Although we have had significant European book fairs already this year, it is in May that things really step up a gear, as winter is laid to rest, spring has sprung and thoughts turn to a summer of books.
May started with the Thessalonika fair in Greece (85,000 visitors) and the Tanpinar festival in Turkey, then moving to the Czech Republic where 44,000 turned out for the Prague fair, and then to Turin – final numbers not in yet but it hit 143,00 the previous year.
Yesterday the Dublin International Literature Festival got underway amid controversy and cries of censorship as one event at the show was cancelled, being in conflict with Ireland’s strict abortion laws. A reminder that arts freedom is not just an issue in countries like Iran. But let’s stick with the theme here, which is the literary fest happening across Europe this month.
Today (May 20) the Warsaw International Book Fair is winding down in Poland.
This year is the 100th anniversary of Poland’s independence and we’ll soon know if Warsaw 2018 drew more than the 75,000 visitors that came in 2017.
Just wound up yesterday was the Minsk City & Books Festival in Belarus. Not quite in the same league as Warsaw in visitor numbers – “only” 16,000 in 2017 – but a great opportunity for professional and amateur writers to get together alongside readers.
The Minsk City & Book Fair is not to be confused with the Minsk International Book Fair which takes place earlier in the year and regularly draws crowds of 60,000.
Another event concluding today is the St. Petersburg International Book Fair in Russia, where typically 200,000 turn out.
Also concluding today is the Bratislava Book Festival which, because the Slovak word for book is knižný, is known as the BRaK festival.
BRaK will be the guest at the Kiev Book Arsenal that runs May 30 through June 3, with this year in the Ukraine a look at publishing’s future tech’, with VR featuring strongly.
It promises to be an exciting event, but despite typically attracting 90,000 visitors it will of course be totally overshadowed by the New York Book Expo, and sadly that’s the case for several major European book events this month.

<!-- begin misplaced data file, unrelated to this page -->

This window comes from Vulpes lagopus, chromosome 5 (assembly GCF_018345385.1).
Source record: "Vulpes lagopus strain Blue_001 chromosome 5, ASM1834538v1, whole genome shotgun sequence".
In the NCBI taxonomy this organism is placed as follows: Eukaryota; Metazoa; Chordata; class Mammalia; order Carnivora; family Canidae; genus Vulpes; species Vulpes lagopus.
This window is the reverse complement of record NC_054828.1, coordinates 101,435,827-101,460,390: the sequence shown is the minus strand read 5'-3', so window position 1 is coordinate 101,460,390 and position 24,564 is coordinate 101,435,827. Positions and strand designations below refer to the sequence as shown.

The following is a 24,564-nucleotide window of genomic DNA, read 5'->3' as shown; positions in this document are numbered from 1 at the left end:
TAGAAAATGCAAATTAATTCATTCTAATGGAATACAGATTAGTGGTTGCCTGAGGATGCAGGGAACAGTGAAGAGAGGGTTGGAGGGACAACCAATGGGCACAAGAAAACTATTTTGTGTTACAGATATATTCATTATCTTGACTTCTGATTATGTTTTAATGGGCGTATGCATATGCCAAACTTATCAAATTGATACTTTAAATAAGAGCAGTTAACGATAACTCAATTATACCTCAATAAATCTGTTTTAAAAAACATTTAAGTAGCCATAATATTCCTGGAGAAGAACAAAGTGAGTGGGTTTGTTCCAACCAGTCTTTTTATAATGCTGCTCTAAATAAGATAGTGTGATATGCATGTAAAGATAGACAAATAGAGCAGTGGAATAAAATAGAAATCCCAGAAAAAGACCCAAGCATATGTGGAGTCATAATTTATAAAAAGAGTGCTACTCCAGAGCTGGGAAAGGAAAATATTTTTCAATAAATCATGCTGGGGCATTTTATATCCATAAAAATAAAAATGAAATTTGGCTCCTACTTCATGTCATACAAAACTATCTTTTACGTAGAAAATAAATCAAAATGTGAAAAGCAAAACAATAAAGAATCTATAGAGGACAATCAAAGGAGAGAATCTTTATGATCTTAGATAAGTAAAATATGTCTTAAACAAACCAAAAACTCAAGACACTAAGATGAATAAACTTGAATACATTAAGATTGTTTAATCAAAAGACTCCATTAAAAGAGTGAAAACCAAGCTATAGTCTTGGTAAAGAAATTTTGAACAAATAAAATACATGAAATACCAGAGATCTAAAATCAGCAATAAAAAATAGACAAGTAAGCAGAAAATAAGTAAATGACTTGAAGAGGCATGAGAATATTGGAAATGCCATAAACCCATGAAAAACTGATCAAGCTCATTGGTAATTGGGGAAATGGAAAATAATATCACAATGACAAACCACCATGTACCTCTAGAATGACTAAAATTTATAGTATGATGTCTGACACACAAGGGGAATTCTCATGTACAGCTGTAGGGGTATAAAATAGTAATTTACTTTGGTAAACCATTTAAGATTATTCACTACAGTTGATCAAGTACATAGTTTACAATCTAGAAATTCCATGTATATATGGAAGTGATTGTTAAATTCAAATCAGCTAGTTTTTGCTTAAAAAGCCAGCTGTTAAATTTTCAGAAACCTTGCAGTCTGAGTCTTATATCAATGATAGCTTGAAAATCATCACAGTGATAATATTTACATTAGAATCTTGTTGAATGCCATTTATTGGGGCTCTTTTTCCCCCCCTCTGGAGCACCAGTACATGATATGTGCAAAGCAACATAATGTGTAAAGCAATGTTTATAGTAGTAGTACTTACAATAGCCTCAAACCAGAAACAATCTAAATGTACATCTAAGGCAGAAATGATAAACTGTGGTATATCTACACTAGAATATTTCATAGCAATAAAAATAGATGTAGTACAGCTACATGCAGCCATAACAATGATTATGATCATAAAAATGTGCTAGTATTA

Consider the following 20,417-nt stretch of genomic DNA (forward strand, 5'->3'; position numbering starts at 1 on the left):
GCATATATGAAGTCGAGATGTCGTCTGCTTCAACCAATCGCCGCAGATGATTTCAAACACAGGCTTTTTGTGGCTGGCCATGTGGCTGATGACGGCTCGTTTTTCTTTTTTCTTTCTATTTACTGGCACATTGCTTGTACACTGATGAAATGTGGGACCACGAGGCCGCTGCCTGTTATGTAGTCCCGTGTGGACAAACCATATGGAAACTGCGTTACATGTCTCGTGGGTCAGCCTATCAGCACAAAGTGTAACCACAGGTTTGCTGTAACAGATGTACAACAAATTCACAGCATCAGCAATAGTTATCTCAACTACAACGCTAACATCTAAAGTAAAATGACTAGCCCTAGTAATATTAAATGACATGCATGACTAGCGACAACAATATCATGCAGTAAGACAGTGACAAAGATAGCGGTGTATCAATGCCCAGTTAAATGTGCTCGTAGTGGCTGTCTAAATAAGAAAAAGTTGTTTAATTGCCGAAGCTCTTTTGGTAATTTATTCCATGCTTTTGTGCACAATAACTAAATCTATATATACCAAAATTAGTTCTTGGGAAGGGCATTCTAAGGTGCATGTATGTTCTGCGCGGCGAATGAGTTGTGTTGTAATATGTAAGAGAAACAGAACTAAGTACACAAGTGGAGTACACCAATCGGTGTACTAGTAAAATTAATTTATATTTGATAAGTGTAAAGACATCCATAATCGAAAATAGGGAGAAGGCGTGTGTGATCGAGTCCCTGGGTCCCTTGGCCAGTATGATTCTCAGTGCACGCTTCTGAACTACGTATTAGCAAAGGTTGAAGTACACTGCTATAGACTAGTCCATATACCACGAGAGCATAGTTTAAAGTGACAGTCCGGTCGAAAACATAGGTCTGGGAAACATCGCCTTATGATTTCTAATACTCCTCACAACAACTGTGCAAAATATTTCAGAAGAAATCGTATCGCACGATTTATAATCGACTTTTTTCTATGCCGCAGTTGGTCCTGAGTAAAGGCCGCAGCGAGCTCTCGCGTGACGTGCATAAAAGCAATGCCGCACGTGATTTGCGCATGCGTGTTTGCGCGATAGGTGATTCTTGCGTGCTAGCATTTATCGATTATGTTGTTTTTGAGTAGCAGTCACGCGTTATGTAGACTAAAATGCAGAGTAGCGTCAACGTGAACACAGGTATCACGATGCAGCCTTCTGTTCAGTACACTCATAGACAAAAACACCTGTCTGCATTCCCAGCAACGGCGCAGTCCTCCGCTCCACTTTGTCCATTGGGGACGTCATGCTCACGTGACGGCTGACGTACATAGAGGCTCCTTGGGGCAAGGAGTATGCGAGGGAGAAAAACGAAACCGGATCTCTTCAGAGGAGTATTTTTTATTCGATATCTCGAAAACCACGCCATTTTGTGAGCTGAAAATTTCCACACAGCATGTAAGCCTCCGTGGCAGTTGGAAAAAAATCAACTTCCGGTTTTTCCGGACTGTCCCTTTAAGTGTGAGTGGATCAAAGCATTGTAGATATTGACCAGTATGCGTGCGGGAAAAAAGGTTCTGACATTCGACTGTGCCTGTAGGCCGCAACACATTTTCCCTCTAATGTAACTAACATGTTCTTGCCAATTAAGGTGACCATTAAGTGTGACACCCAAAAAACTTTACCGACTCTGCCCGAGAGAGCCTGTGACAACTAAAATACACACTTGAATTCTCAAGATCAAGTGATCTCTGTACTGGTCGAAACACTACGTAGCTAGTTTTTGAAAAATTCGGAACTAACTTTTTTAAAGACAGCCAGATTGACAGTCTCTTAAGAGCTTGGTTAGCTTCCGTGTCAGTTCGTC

For example, the Sofia Spring Book Fair (not to be confused with the Sofia International Book Fair later in the year), which has this week been told it has to change its venue, due to security concerns. The Bulgarian EU Presidency event is due to take place at the same time as the Sofia book fair, so the book fair is being moved to a different location.
Yet another major European book event coinciding with the New York Book Expo will be the Norwegian Festival of Literature, expecting 25,000 visitors between May 29 and June 3.
And then there’s the Bucharest Bookfest in Romania, in what promises to be its biggest ever incarnation.
The Bucharest event is the largest of seven bookfests scheduled for Romania this year. Literally 50% bigger in terms of floor space, this year’s literary extravaganza is taking place at the new pavilion at the Bucharest Romexpo, with 15,000 square metres (161,500 sq. ft.) dedicated to all things book.
Some 1 million books will be up for grabs at the event, at big discounts, and with a Junior Bookfest event running in tandem. And with the USA as Guest of Honour, visitor numbers are expected to significantly exceed the 100,000 that have been turning out in recent years.
Said Grigore Arsene, president of the Romanian Publishers Association which organises the Bookfest,
We’ve dreamed of being able to get the Bookfest held at Romexpo in this new B2 pavilion; I hope the visitor experience is truly enjoyable because the Bookfest 2018 is an event organized to the highest standards and, dare I say, with the most beautiful stands dedicated to books.
Romania’s Bookfest Book Salon has local editions in Timisoara, Cluj-Napoca, Tirgu Mures, Iasi, Brasov and another international edition in Chisinau.
The Bucharest Bookfest runs May 30 through June 3.
But I’ll end this review of the May book fair scene in Europe on the Iberian peninsula where the Lisbon and Madrid events run independently but simultaneously.
Both events start on May 25 and run through to mid June.
The Lisbon event last year attracted a crowd of over 537,000. Not bad going for a country that doesn’t even warrant a Kindle store.
But the hands down winner for visitor attendance is the Madrid Book Fair in Spain.
While the publishing industry focuses on Spain’s LIBER event, which pulls in around 10,000 visitors, the consumer-facing Madrid Book Fair typically attracts 2.4 million visitors. In 2018 books to the value of almost 9 million euros were sold.
Yet almost none of these events will receive more than token publishing industry coverage outside their respective countries, feeding the faux narrative that there are only a handful of book markets in the world worth bothering with.